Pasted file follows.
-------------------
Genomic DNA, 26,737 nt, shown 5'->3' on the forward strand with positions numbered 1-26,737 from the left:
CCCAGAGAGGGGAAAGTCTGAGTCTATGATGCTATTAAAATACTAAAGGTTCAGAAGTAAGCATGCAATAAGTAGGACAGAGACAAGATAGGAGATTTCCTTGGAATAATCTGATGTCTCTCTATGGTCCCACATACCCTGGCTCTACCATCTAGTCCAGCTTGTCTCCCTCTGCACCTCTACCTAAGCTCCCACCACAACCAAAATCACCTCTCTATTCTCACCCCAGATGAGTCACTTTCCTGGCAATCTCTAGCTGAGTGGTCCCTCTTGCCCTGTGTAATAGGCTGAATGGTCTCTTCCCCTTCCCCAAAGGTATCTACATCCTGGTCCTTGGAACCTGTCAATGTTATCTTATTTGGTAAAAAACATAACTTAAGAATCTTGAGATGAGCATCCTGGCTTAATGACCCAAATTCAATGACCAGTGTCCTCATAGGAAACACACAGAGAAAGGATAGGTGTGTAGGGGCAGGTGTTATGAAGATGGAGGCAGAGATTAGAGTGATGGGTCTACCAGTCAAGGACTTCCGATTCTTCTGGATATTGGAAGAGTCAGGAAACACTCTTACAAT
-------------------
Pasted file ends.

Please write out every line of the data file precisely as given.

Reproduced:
Genomic DNA, 26,737 nt, shown 5'->3' on the forward strand with positions numbered 1-26,737 from the left:
CCCAGAGAGGGGAAAGTCTGAGTCTATGATGCTATTAAAATACTAAAGGTTCAGAAGTAAGCATGCAATAAGTAGGACAGAGACAAGATAGGAGATTTCCTTGGAATAATCTGATGTCTCTCTATGGTCCCACATACCCTGGCTCTACCATCTAGTCCAGCTTGTCTCCCTCTGCACCTCTACCTAAGCTCCCACCACAACCAAAATCACCTCTCTATTCTCACCCCAGATGAGTCACTTTCCTGGCAATCTCTAGCTGAGTGGTCCCTCTTGCCCTGTGTAATAGGCTGAATGGTCTCTTCCCCTTCCCCAAAGGTATCTACATCCTGGTCCTTGGAACCTGTCAATGTTATCTTATTTGGTAAAAAACATAACTTAAGAATCTTGAGATGAGCATCCTGGCTTAATGACCCAAATTCAATGACCAGTGTCCTCATAGGAAACACACAGAGAAAGGATAGGTGTGTAGGGGCAGGTGTTATGAAGATGGAGGCAGAGATTAGAGTGATGGGTCTACCAGTCAAGGACTTCCGATTCTTCTGGATATTGGAAGAGTCAGGAAACACTCTTACAAT